Step 2: Creating the guiding coalition
The COVID-19 task force successfully established in Sri Lanka is a case in point. No one person, no matter how competent, is capable of singlehandedly doing the vital things. These include developing the right vision, communicating it to vast numbers of people, eliminating all of the key obstacles, generating short term wins, leading and managing dozens of change projects and anchoring new approaches deep in an organisation’s culture. Putting together the right coalition of people to lead a change initiative is critical to its success.
Too often companies that start a change initiative create a low credibility committee to drive the change. When this happens, things limp along until the initiative falls apart. These efforts are doomed from the start and, as a result, the company’s competitive position gets a little weaker and the industry leader get a little further ahead.
Sri Lankan managers also face with the dilemma of selecting the right people in driving change. Sometimes such guiding coalitions have acted as true catalysts in ensuring change whilst others have ended up being catastrophic. We have many examples for both of the above cases.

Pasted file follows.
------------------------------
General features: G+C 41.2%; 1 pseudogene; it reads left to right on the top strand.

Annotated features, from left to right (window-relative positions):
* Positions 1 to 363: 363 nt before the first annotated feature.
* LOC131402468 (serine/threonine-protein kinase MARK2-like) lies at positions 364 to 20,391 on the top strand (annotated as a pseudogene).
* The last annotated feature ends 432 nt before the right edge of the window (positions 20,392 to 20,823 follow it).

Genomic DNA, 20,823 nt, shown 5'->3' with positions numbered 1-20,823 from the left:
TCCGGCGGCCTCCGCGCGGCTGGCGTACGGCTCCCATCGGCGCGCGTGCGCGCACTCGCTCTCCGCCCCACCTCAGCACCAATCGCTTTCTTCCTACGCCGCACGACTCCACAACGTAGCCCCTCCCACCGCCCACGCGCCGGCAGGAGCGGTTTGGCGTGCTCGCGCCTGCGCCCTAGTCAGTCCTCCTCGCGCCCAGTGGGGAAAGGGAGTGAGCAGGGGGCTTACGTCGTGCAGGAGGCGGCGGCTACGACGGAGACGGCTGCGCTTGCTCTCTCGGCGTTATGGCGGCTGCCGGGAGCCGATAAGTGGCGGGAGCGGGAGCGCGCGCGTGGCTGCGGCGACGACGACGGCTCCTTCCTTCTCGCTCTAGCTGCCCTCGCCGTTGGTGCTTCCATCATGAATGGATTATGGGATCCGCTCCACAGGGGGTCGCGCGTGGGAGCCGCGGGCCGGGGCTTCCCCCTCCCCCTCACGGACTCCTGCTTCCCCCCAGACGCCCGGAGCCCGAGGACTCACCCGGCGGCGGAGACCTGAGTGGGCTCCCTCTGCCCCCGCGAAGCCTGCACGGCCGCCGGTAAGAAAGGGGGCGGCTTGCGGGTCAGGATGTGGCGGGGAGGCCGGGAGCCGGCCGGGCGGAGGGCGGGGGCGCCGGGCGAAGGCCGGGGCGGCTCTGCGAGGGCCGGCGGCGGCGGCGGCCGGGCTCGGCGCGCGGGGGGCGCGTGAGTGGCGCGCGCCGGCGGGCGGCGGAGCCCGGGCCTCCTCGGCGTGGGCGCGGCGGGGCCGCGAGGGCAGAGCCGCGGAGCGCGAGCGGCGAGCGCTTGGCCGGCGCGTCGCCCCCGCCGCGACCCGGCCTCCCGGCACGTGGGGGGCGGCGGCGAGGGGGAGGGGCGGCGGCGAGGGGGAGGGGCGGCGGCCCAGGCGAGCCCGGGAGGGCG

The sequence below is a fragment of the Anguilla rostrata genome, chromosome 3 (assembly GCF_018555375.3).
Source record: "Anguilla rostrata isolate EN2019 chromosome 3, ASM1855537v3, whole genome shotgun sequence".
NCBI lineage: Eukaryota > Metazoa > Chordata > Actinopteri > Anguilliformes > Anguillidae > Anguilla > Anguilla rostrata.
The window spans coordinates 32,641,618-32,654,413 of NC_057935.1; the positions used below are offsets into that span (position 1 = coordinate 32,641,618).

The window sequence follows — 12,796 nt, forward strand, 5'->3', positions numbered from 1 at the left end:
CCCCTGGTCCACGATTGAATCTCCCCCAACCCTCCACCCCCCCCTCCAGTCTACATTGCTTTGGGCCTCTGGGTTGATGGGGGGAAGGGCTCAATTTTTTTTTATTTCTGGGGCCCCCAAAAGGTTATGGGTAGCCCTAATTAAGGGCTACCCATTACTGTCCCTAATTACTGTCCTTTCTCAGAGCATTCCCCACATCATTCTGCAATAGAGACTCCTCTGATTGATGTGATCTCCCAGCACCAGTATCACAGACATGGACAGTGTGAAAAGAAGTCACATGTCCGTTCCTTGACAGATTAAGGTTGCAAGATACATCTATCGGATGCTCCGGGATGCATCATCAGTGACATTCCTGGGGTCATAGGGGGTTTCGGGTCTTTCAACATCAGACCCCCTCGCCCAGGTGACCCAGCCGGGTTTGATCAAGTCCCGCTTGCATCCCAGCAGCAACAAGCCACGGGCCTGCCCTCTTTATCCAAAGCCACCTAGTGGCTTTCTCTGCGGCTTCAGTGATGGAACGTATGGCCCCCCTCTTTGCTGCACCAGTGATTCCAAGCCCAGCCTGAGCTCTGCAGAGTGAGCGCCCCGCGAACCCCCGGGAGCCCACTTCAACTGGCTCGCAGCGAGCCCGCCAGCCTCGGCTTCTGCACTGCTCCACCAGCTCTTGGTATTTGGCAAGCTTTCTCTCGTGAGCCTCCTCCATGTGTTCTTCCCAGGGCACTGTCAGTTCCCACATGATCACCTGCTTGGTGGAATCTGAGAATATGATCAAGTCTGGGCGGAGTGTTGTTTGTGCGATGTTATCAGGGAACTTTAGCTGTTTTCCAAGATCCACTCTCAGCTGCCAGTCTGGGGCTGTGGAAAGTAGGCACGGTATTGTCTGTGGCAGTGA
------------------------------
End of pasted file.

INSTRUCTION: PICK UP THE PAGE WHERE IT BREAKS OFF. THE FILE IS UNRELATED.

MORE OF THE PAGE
Step 3: Developing a change vision
A clear vision serves three important purposes, says Kotter. First, it simplifies hundreds or thousands of more detailed decisions. Second, it motivates people to take action in the right direction even if the first steps are painful. Third, it helps to coordinate the actions of different people in a remarkably fast and efficient way. A clear and powerful vision will do far more than an authoritarian decree or micromanagement can ever hope to accomplish.
As research has found, many visions are deceptively mundane. Often the vision is part of a larger system that includes strategies, plans and budgets. However, the vision is the glue that holds these things together and makes sense of them both for the mind and the heart. A good vision can demand sacrifices in order to create a better future for all of the enterprise’s stakeholders.
With regard to the Sri Lankan scenario, we can see a growing awareness of the need to have a vision. Multinationals and blue-chip conglomerates are spearheading the move in being more strategic. However, forming a vision is just one step. Sharing of it and getting the required support for it from all concerned is the thing that needs major improvements.
Step 4: Communicating the vision for buy-in
Gaining an understanding and commitment to a new direction is never an easy task, especially in complex organisations. As Kotter observes, under-communication and inconsistency are rampant. Both create stalled transformations.